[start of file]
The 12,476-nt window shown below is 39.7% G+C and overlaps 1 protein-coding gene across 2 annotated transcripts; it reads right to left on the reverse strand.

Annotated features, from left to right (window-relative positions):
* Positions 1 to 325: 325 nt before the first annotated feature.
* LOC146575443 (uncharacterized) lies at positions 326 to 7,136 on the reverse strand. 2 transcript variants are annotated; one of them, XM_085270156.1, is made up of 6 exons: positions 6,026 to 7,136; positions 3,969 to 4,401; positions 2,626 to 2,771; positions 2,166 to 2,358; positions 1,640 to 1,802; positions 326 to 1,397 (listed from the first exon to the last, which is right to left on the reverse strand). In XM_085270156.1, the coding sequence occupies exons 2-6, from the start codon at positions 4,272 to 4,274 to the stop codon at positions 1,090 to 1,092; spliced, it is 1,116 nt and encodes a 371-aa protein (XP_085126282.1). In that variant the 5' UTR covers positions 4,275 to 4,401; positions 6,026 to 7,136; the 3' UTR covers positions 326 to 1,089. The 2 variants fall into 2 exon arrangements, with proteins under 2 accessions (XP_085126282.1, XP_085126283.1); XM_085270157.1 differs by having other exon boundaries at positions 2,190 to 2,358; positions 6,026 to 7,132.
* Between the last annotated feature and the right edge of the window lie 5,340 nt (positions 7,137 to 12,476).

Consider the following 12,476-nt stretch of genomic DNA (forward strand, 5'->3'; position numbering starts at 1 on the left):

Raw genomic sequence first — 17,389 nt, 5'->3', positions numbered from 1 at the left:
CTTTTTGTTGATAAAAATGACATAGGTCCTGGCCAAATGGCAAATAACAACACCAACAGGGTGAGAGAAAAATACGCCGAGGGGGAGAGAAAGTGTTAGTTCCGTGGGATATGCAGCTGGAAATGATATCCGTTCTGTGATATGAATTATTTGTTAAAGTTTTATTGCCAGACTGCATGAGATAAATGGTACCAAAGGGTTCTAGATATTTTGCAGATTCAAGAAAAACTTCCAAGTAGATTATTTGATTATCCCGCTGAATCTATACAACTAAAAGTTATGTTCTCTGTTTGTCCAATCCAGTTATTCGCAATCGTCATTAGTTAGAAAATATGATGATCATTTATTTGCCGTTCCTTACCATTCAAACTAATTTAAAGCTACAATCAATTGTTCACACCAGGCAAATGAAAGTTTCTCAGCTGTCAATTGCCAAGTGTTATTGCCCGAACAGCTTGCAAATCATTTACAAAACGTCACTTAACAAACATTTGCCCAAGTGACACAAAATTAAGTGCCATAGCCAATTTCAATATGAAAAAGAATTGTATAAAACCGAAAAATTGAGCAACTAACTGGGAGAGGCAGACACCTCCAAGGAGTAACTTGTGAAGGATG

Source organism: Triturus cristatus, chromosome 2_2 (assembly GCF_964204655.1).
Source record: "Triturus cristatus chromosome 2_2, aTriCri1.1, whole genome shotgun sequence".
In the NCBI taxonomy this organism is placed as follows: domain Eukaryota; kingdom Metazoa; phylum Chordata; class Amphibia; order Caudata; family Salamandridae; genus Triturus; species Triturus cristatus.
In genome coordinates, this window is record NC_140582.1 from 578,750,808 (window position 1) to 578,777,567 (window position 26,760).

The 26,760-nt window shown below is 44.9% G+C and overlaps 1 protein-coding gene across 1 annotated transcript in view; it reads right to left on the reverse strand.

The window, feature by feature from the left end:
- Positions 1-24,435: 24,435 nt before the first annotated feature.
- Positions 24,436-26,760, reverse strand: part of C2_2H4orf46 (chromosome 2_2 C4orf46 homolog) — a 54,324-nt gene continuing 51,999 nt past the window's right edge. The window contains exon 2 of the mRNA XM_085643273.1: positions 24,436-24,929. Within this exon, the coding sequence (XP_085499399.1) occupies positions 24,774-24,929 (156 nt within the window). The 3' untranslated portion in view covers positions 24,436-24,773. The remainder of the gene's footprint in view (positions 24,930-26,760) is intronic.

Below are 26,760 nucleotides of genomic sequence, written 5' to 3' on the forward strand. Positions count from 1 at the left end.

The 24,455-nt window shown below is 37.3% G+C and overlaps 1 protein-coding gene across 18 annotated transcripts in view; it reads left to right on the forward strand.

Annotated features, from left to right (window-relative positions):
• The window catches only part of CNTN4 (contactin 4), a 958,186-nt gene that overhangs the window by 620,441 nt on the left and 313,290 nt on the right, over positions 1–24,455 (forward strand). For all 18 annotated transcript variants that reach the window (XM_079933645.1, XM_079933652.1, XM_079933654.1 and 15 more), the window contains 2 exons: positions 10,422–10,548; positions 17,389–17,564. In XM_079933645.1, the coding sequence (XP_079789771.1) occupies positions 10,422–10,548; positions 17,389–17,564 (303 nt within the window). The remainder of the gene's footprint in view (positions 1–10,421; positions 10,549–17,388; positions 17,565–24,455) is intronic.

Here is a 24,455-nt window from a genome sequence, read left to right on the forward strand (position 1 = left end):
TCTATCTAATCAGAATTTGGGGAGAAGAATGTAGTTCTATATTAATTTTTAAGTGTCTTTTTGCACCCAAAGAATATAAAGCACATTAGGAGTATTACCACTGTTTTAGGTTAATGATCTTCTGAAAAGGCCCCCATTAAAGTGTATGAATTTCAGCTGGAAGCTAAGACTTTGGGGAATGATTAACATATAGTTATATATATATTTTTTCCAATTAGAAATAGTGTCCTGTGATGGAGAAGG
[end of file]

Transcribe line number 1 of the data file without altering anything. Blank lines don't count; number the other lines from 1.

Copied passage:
The 12,476-nt window shown below is 39.7% G+C and overlaps 1 protein-coding gene across 2 annotated transcripts; it reads right to left on the reverse strand.